Now that the Adobe eLearning World 2020 online conference has concluded, I’m very interested to see what the future looks like for Adobe eLearning conferences. For over a decade, Adobe has hosted live events like the Adobe eLearning Conference and the Adobe Learning Summit. I have it on proper authority that they have cancelled the Adobe Learning Summit, initially scheduled for October 26-27th at the Mirage hotel in Las Vegas. They are official sponsors of this year’s DevLearn conference, which the eLearning Guild has planned for October 21st-23rd. The organizers of DevLearn have asked me to speak at this event, but it’s clear from the DevLearn website that there is a possibility that they may move to an entirely online format if COVID-19 persists into October.
I suspect that with the success of Adobe eLearning World 2020 that Adobe may be less inclined to hold live and in-person events in the future. For me, one of the most significant benefits of these conferences was networking and social activities. Sure, you can learn a similar amount of material online as you can from in-person sessions, but the side discussions out in the hall is a great way to learn as well. I enjoy meeting new people, and these conferences have also opened additional work opportunities that would otherwise not be there. Perhaps Adobe could create additional chat rooms that serve a less formal component of the conference, such as giving participants a live forum to have conversations and share ideas and best practices.
As a business owner who has very few business expenses to write off at the end of the year, these conferences have allowed me to have a relaxing time and promote my business as well. I’ve certainly enjoyed the entertainment part of staying in a Las Vegas resort. Relaxing by the pool while back at home my neighbours are already wearing winter coats is extremely wonderful. I’ve also gone to dinners with existing and potential business colleagues. While we do discuss the eLearning industry, we also enjoy having a great meal together and discussing other topics of interest as well. I’ve even done a little gambling. It’s nice to enjoy your work and get a tax write off as well.
One such interaction that has proven to be very successful in my business was meeting James and Susan Kingsley from ReviewMyElearning.com. Review my eLearning is a service that allows eLearning developers to share prototypes of their eLearning with stakeholders and other reviewers before you upload it to your organization’s LMS. Without Susan and James, I may not have learned about this invaluable service and just as importantly I may not have met two wonderful people I now consider my good friends and business colleagues.
Most of my work these days is teaching other Adobe Captivate users the skills that I’ve learned over my fifteen years as an eLearning developer. It was through the conferences that I met Kevin Siegel. Kevin is the Founder and President of IconLogic. Iconlogic is the leading provider of online software training in North America. Kevin is also the Founder and President of the International Council for Certified Online Training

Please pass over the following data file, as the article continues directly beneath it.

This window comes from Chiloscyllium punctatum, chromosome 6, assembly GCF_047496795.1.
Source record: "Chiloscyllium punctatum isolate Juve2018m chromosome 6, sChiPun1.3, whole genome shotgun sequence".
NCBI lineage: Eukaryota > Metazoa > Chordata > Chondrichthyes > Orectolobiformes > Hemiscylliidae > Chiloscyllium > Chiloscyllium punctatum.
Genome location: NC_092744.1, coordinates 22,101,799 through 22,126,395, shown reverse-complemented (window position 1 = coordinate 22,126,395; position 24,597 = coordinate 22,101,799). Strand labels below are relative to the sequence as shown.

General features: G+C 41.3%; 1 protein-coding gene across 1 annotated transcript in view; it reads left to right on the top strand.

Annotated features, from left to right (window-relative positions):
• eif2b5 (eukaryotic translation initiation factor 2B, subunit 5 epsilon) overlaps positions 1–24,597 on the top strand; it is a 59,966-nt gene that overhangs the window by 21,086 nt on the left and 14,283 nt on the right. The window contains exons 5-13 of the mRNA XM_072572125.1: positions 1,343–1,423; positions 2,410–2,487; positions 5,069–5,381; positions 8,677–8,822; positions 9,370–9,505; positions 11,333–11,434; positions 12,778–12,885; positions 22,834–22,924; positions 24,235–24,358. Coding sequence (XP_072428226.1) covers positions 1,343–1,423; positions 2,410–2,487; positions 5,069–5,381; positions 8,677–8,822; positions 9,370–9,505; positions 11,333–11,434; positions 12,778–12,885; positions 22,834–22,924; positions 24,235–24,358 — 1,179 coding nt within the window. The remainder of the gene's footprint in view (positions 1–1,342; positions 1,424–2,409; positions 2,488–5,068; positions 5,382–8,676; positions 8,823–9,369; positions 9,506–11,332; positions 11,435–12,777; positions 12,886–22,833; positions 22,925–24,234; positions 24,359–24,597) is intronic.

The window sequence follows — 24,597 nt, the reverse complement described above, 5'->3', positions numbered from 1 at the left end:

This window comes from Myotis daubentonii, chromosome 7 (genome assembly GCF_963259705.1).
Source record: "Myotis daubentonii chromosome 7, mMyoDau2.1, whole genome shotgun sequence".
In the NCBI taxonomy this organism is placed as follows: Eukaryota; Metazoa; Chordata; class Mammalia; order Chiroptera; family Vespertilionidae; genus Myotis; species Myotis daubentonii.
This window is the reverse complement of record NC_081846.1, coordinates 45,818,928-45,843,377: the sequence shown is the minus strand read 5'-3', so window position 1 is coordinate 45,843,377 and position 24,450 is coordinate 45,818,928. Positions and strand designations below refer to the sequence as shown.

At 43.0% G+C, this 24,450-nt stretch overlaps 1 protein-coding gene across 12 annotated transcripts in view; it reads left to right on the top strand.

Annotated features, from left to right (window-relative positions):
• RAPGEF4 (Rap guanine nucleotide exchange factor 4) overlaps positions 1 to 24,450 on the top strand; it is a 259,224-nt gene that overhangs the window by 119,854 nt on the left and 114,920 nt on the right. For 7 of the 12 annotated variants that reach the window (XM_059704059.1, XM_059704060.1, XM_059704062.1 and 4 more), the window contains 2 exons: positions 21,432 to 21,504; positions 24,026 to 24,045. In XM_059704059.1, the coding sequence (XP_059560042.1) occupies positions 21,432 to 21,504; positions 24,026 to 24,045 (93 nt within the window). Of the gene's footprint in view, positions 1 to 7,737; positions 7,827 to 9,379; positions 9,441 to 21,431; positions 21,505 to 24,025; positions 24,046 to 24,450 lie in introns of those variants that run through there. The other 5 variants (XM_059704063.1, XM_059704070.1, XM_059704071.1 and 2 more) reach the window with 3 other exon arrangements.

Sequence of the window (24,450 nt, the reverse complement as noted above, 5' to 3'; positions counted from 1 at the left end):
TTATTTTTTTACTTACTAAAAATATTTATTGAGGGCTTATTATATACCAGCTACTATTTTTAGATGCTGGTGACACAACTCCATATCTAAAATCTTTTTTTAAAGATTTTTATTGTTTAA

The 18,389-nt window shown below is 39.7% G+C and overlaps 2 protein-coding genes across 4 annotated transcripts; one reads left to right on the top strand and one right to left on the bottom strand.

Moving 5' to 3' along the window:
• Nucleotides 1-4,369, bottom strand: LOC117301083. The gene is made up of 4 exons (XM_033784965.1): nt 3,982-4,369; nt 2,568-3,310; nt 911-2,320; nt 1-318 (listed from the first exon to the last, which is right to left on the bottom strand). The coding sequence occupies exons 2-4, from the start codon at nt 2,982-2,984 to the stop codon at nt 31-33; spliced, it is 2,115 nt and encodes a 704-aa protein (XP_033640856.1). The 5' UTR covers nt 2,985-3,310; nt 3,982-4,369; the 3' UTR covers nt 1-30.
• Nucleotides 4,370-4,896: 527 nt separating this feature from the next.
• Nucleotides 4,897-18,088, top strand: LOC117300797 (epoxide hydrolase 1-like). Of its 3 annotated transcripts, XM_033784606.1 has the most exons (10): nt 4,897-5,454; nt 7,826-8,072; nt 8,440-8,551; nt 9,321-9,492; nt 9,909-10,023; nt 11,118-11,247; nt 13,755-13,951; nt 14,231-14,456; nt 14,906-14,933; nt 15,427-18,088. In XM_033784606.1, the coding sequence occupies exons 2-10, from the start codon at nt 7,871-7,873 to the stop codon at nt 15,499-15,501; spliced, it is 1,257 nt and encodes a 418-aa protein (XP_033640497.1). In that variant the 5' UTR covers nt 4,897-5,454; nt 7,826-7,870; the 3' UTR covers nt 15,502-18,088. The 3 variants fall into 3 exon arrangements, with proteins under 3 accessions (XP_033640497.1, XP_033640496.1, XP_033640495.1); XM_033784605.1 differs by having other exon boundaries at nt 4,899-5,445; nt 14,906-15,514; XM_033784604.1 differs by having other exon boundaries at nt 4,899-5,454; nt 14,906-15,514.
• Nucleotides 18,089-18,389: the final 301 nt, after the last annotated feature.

Professionals. Meeting Kevin led me to discover the Certified Online Training Professional (COTP) certification. I enrolled and successfully completed this program. The certificate and badge that goes along with this certification are great, but the real benefit is that I am now a better online training professional for all my clients. I highly recommend that you complete this valuable certification if you do something similar to what I do.
Of course, the benefit of an online event is more inclusivity. First, people from all over the world can participate. With past Adobe Learning conferences, located in Las Vegas and Washington DC, only a limited number of people are close enough to these events to make them worthwhile. Washington, DC, is about an hour flight from where I live, and Nevada is only about a four-hour flight for me. However, I know that most of the Adobe eLearning team are from India. I can’t imagine what their flight time experience must be like. Additionally, though, there are many other would-be participants in remote locations who have been asking for years for additional conferences closer to their homes. I understand Adobe’s reluctance to host events in certain countries. Certainly, in North America, there are hundreds of thousands of Captivate users. I’m sure not all regions can say this. An online conference can be attended by everyone, even if it means getting up earlier or staying up later than what you would normally.
Additionally, there is no cost associated with these live events. I’ve always said that the Adobe conferences are the best deal in eLearning conferences since they are complimentary. When you compare that to most of the conferences, I’m aware of in our industry, registration alone is well over $1,000, not to mention the expenses associated with travel and accommodation. The only cost of attending an online conference is one of your time. You need to block this time on your calendar. If you are a freelancer like I am, time spent on professional development is a time when you are not earning. Of course, do not forget what industry we work in. Professional development is what we do. To borrow from Stephen Covey’s The 7 Habits of Highly Effective People, if we are not “sharpening our saws,” in other words, if we are not upgrading our tools and increasing our knowledge, our effectiveness goes down.
So, I’m all for online conferences, both as a speaker and as a participant. I do hope that Adobe and other organizations that host online conferences consider what they can offer to ensure there are opportunities to network and interact in an informal way. One that can facilitate meeting the wonderful people I’ve met by attending these conferences in the past.